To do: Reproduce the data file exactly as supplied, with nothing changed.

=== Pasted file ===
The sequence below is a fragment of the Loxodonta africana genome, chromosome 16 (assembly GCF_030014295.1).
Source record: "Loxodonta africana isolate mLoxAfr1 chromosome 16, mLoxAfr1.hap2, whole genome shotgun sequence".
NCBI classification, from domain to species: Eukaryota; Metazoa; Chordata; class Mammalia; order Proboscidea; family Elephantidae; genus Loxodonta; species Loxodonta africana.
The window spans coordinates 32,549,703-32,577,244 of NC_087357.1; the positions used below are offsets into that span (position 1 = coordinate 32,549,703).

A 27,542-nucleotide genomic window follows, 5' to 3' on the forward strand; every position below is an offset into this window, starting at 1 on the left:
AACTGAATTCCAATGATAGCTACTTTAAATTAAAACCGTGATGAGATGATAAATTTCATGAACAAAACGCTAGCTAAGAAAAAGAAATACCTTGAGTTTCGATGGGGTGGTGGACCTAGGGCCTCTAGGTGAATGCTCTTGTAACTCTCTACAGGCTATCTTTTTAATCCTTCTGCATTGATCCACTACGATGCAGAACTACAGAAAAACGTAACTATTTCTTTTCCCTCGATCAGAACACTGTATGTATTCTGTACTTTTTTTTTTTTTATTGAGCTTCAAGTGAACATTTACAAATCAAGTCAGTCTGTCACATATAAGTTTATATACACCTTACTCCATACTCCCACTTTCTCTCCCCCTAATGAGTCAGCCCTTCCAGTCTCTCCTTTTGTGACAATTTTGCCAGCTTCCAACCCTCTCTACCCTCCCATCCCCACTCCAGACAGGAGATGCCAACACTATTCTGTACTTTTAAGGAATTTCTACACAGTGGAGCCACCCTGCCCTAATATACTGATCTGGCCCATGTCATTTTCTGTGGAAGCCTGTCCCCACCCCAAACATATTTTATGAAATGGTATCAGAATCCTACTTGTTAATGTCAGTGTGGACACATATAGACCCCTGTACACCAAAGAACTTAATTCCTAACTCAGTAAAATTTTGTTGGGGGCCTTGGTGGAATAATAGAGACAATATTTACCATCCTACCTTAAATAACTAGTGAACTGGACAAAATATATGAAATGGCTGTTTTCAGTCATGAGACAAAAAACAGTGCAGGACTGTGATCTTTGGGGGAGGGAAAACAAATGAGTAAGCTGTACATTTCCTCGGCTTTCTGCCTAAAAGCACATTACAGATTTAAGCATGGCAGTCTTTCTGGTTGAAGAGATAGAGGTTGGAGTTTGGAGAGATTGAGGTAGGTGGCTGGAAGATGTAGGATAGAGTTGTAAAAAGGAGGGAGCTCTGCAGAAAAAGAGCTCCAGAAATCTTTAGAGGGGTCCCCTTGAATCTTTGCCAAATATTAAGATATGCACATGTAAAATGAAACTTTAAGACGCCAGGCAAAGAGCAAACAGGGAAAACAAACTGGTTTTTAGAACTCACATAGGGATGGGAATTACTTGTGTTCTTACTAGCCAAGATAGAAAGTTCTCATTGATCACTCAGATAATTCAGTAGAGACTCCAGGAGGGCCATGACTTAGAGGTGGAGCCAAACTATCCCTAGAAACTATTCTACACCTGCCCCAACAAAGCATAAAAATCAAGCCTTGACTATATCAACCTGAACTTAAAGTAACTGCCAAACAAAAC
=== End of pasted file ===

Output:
The sequence below is a fragment of the Loxodonta africana genome, chromosome 16 (assembly GCF_030014295.1).
Source record: "Loxodonta africana isolate mLoxAfr1 chromosome 16, mLoxAfr1.hap2, whole genome shotgun sequence".
NCBI classification, from domain to species: Eukaryota; Metazoa; Chordata; class Mammalia; order Proboscidea; family Elephantidae; genus Loxodonta; species Loxodonta africana.
The window spans coordinates 32,549,703-32,577,244 of NC_087357.1; the positions used below are offsets into that span (position 1 = coordinate 32,549,703).

A 27,542-nucleotide genomic window follows, 5' to 3' on the forward strand; every position below is an offset into this window, starting at 1 on the left:
AACTGAATTCCAATGATAGCTACTTTAAATTAAAACCGTGATGAGATGATAAATTTCATGAACAAAACGCTAGCTAAGAAAAAGAAATACCTTGAGTTTCGATGGGGTGGTGGACCTAGGGCCTCTAGGTGAATGCTCTTGTAACTCTCTACAGGCTATCTTTTTAATCCTTCTGCATTGATCCACTACGATGCAGAACTACAGAAAAACGTAACTATTTCTTTTCCCTCGATCAGAACACTGTATGTATTCTGTACTTTTTTTTTTTTTATTGAGCTTCAAGTGAACATTTACAAATCAAGTCAGTCTGTCACATATAAGTTTATATACACCTTACTCCATACTCCCACTTTCTCTCCCCCTAATGAGTCAGCCCTTCCAGTCTCTCCTTTTGTGACAATTTTGCCAGCTTCCAACCCTCTCTACCCTCCCATCCCCACTCCAGACAGGAGATGCCAACACTATTCTGTACTTTTAAGGAATTTCTACACAGTGGAGCCACCCTGCCCTAATATACTGATCTGGCCCATGTCATTTTCTGTGGAAGCCTGTCCCCACCCCAAACATATTTTATGAAATGGTATCAGAATCCTACTTGTTAATGTCAGTGTGGACACATATAGACCCCTGTACACCAAAGAACTTAATTCCTAACTCAGTAAAATTTTGTTGGGGGCCTTGGTGGAATAATAGAGACAATATTTACCATCCTACCTTAAATAACTAGTGAACTGGACAAAATATATGAAATGGCTGTTTTCAGTCATGAGACAAAAAACAGTGCAGGACTGTGATCTTTGGGGGAGGGAAAACAAATGAGTAAGCTGTACATTTCCTCGGCTTTCTGCCTAAAAGCACATTACAGATTTAAGCATGGCAGTCTTTCTGGTTGAAGAGATAGAGGTTGGAGTTTGGAGAGATTGAGGTAGGTGGCTGGAAGATGTAGGATAGAGTTGTAAAAAGGAGGGAGCTCTGCAGAAAAAGAGCTCCAGAAATCTTTAGAGGGGTCCCCTTGAATCTTTGCCAAATATTAAGATATGCACATGTAAAATGAAACTTTAAGACGCCAGGCAAAGAGCAAACAGGGAAAACAAACTGGTTTTTAGAACTCACATAGGGATGGGAATTACTTGTGTTCTTACTAGCCAAGATAGAAAGTTCTCATTGATCACTCAGATAATTCAGTAGAGACTCCAGGAGGGCCATGACTTAGAGGTGGAGCCAAACTATCCCTAGAAACTATTCTACACCTGCCCCAACAAAGCATAAAAATCAAGCCTTGACTATATCAACCTGAACTTAAAGTAACTGCCAAACAAAAC